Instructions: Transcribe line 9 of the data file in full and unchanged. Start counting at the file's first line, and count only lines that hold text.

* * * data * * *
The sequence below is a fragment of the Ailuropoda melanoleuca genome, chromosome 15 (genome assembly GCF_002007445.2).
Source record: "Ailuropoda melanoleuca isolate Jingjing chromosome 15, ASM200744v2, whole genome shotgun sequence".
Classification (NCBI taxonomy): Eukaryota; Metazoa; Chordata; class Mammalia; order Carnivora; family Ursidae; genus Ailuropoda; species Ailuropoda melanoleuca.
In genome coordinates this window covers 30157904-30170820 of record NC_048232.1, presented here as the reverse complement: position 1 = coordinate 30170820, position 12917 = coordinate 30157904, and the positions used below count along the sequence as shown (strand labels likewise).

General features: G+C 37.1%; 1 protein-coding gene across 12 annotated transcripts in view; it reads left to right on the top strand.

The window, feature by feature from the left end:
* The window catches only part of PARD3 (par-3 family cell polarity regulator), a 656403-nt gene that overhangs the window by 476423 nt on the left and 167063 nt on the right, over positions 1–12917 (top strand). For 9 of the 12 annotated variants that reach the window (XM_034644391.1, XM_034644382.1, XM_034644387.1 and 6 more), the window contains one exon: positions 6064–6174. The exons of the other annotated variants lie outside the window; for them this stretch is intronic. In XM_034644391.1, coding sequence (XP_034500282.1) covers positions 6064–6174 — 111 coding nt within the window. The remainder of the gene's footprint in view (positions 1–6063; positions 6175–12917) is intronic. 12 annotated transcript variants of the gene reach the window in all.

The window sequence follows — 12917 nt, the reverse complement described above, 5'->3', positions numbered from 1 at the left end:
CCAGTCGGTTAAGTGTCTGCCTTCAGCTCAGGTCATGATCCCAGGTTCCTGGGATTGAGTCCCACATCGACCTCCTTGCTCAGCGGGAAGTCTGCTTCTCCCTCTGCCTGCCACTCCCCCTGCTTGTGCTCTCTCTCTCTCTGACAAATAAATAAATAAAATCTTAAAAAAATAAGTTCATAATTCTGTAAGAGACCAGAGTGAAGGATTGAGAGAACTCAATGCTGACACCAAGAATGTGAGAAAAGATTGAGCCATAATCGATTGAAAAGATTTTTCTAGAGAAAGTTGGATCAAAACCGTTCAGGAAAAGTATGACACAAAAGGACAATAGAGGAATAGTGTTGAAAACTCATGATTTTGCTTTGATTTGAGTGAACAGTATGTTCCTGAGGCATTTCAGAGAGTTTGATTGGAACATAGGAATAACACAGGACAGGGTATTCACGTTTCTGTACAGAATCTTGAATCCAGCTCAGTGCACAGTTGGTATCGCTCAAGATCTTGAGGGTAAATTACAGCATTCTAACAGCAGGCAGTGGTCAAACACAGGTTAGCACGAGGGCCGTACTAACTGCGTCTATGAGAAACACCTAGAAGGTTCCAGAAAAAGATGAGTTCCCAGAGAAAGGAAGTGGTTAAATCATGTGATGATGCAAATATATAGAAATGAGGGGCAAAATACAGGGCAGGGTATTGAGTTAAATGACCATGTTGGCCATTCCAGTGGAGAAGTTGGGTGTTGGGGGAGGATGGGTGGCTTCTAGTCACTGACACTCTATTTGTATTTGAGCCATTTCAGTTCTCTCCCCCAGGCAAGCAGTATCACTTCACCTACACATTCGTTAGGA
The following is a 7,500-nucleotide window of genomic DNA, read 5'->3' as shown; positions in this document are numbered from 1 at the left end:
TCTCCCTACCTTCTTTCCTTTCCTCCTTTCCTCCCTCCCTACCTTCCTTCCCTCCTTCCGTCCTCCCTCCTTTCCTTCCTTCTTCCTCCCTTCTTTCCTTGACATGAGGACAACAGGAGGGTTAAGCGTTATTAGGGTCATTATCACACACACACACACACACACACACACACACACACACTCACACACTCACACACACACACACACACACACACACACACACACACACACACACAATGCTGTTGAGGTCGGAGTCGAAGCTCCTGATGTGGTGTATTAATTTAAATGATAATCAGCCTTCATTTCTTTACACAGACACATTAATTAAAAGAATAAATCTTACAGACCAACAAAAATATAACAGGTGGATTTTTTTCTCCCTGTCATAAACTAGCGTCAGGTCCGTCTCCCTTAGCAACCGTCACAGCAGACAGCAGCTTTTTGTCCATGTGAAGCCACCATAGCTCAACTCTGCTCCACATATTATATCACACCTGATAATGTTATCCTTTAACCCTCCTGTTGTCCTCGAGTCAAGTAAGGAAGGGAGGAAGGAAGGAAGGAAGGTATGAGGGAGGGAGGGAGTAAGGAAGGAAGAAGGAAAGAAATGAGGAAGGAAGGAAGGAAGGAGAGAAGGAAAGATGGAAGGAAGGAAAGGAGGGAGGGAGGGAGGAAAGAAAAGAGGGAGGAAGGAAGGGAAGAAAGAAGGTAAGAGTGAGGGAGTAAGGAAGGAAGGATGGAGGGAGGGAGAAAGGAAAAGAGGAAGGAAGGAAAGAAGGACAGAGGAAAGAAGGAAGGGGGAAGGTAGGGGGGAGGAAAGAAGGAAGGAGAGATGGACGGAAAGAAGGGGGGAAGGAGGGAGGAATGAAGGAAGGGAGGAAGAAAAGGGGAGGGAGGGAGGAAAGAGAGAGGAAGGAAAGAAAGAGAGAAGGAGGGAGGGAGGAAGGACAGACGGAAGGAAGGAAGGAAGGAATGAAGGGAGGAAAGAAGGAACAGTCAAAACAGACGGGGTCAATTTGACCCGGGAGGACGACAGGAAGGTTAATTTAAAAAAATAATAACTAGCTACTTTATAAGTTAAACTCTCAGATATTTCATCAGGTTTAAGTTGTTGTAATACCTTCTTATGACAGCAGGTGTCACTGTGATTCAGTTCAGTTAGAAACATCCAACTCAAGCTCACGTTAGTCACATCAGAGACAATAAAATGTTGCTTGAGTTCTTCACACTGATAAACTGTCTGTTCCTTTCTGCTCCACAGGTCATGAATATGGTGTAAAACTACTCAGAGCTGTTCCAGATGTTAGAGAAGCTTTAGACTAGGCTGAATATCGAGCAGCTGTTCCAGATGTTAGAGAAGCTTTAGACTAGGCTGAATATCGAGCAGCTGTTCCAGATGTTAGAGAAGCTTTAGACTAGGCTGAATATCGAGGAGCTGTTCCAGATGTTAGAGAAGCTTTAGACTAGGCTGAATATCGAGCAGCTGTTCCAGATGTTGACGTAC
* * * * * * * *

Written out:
CCAGTCGGTTAAGTGTCTGCCTTCAGCTCAGGTCATGATCCCAGGTTCCTGGGATTGAGTCCCACATCGACCTCCTTGCTCAGCGGGAAGTCTGCTTCTCCCTCTGCCTGCCACTCCCCCTGCTTGTGCTCTCTCTCTCTCTGACAAATAAATAAATAAAATCTTAAAAAAATAAGTTCATAATTCTGTAAGAGACCAGAGTGAAGGATTGAGAGAACTCAATGCTGACACCAAGAATGTGAGAAAAGATTGAGCCATAATCGATTGAAAAGATTTTTCTAGAGAAAGTTGGATCAAAACCGTTCAGGAAAAGTATGACACAAAAGGACAATAGAGGAATAGTGTTGAAAACTCATGATTTTGCTTTGATTTGAGTGAACAGTATGTTCCTGAGGCATTTCAGAGAGTTTGATTGGAACATAGGAATAACACAGGACAGGGTATTCACGTTTCTGTACAGAATCTTGAATCCAGCTCAGTGCACAGTTGGTATCGCTCAAGATCTTGAGGGTAAATTACAGCATTCTAACAGCAGGCAGTGGTCAAACACAGGTTAGCACGAGGGCCGTACTAACTGCGTCTATGAGAAACACCTAGAAGGTTCCAGAAAAAGATGAGTTCCCAGAGAAAGGAAGTGGTTAAATCATGTGATGATGCAAATATATAGAAATGAGGGGCAAAATACAGGGCAGGGTATTGAGTTAAATGACCATGTTGGCCATTCCAGTGGAGAAGTTGGGTGTTGGGGGAGGATGGGTGGCTTCTAGTCACTGACACTCTATTTGTATTTGAGCCATTTCAGTTCTCTCCCCCAGGCAAGCAGTATCACTTCACCTACACATTCGTTAGGA